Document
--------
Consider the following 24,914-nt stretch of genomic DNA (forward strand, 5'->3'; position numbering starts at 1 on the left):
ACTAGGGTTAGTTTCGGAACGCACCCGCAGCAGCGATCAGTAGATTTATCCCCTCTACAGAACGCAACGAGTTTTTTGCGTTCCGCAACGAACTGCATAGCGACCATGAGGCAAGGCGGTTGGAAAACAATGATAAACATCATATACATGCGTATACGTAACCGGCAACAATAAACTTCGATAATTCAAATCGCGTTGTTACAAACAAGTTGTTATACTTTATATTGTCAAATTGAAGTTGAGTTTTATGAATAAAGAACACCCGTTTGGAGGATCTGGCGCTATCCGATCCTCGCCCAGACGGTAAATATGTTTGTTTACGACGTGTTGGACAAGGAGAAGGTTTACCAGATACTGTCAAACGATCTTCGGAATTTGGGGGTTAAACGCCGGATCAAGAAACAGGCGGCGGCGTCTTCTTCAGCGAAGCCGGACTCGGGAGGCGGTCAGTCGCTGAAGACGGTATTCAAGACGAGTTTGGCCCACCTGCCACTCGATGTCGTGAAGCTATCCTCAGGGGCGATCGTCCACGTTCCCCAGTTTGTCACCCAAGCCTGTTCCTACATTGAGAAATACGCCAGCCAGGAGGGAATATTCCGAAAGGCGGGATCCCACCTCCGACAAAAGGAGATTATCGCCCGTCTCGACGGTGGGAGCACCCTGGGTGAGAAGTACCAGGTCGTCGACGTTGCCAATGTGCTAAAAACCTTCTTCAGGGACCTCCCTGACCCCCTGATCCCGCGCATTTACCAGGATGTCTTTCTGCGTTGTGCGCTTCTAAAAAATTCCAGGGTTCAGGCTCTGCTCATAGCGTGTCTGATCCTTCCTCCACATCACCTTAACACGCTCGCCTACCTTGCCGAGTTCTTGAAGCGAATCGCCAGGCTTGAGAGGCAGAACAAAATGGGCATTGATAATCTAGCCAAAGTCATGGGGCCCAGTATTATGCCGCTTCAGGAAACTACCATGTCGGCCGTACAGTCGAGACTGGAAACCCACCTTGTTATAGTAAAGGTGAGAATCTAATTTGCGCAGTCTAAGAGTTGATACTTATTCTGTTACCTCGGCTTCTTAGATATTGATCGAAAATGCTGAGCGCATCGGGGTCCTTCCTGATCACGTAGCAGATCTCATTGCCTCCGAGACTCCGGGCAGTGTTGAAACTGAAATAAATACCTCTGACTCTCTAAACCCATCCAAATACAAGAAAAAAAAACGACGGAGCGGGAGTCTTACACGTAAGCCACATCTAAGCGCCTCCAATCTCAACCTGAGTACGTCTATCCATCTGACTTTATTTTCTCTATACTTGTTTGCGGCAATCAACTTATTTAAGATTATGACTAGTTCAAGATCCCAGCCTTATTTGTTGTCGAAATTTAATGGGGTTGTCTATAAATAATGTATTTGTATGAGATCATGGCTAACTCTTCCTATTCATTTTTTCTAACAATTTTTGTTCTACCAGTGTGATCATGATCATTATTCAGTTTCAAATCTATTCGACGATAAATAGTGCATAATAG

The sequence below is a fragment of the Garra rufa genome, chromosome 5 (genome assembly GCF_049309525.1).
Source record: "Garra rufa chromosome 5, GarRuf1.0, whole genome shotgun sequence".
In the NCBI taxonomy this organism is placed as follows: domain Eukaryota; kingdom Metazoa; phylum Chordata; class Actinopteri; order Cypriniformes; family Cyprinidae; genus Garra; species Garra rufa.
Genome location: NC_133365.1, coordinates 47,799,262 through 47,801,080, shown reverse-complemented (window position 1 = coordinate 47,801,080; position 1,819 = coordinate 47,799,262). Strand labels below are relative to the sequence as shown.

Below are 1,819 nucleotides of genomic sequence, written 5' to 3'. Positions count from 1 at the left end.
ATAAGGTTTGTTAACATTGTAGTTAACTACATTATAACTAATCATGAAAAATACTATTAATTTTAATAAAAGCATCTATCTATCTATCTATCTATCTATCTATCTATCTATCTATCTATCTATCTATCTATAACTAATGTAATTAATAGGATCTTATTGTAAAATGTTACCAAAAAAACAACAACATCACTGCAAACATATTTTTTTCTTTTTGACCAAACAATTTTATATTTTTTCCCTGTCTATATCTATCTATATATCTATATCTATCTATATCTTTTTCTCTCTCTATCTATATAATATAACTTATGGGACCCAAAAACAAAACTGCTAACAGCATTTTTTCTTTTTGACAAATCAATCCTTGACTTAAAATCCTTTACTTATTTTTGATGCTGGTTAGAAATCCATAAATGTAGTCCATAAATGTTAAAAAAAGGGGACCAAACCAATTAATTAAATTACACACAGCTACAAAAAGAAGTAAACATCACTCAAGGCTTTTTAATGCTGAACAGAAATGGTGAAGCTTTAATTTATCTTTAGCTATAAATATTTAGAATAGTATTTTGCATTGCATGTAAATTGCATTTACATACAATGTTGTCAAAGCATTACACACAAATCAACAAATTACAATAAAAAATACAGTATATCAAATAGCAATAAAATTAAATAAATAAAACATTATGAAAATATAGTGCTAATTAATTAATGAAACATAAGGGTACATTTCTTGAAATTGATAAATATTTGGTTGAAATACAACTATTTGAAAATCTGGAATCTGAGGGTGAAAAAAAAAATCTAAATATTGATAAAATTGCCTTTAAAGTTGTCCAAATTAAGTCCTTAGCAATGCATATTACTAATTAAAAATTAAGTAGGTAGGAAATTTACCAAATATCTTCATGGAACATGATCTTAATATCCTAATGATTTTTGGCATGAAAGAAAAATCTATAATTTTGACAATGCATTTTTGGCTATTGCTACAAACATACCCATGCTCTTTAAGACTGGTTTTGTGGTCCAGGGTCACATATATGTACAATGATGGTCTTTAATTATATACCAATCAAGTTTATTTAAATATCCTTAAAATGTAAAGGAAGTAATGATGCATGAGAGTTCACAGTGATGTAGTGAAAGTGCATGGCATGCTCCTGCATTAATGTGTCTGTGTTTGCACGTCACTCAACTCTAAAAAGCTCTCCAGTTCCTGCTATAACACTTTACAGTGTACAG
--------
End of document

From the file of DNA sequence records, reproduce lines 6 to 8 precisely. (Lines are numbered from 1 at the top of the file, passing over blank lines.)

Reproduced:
Genome location: NC_133365.1, coordinates 47,799,262 through 47,801,080, shown reverse-complemented (window position 1 = coordinate 47,801,080; position 1,819 = coordinate 47,799,262). Strand labels below are relative to the sequence as shown.

Below are 1,819 nucleotides of genomic sequence, written 5' to 3'. Positions count from 1 at the left end.
ATAAGGTTTGTTAACATTGTAGTTAACTACATTATAACTAATCATGAAAAATACTATTAATTTTAATAAAAGCATCTATCTATCTATCTATCTATCTATCTATCTATCTATCTATCTATCTATCTATCTATAACTAATGTAATTAATAGGATCTTATTGTAAAATGTTACCAAAAAAACAACAACATCACTGCAAACATATTTTTTTCTTTTTGACCAAACAATTTTATATTTTTTCCCTGTCTATATCTATCTATATATCTATATCTATCTATATCTTTTTCTCTCTCTATCTATATAATATAACTTATGGGACCCAAAAACAAAACTGCTAACAGCATTTTTTCTTTTTGACAAATCAATCCTTGACTTAAAATCCTTTACTTATTTTTGATGCTGGTTAGAAATCCATAAATGTAGTCCATAAATGTTAAAAAAAGGGGACCAAACCAATTAATTAAATTACACACAGCTACAAAAAGAAGTAAACATCACTCAAGGCTTTTTAATGCTGAACAGAAATGGTGAAGCTTTAATTTATCTTTAGCTATAAATATTTAGAATAGTATTTTGCATTGCATGTAAATTGCATTTACATACAATGTTGTCAAAGCATTACACACAAATCAACAAATTACAATAAAAAATACAGTATATCAAATAGCAATAAAATTAAATAAATAAAACATTATGAAAATATAGTGCTAATTAATTAATGAAACATAAGGGTACATTTCTTGAAATTGATAAATATTTGGTTGAAATACAACTATTTGAAAATCTGGAATCTGAGGGTGAAAAAAAAAATCTAAATATTGATAAAATTGCCTTTAAAGTTGTCCAAATTAAGTCCTTAGCAATGCATATTACTAATTAAAAATTAAGTAGGTAGGAAATTTACCAAATATCTTCATGGAACATGATCTTAATATCCTAATGATTTTTGGCATGAAAGAAAAATCTATAATTTTGACAATGCATTTTTGGCTATTGCTACAAACATACCCATGCTCTTTAAGACTGGTTTTGTGGTCCAGGGTCACATATATGTACAATGATGGTCTTTAATTATATACCAATCAAGTTTATTTAAATATCCTTAAAATGTAAAGGAAGTAATGATGCATGAGAGTTCACAGTGATGTAGTGAAAGTGCATGGCATGCTCCTGCATTAATGTGTCTGTGTTTGCACGTCACTCAACTCTAAAAAGCTCTCCAGTTCCTGCTATAACACTTTACAGTGTACAG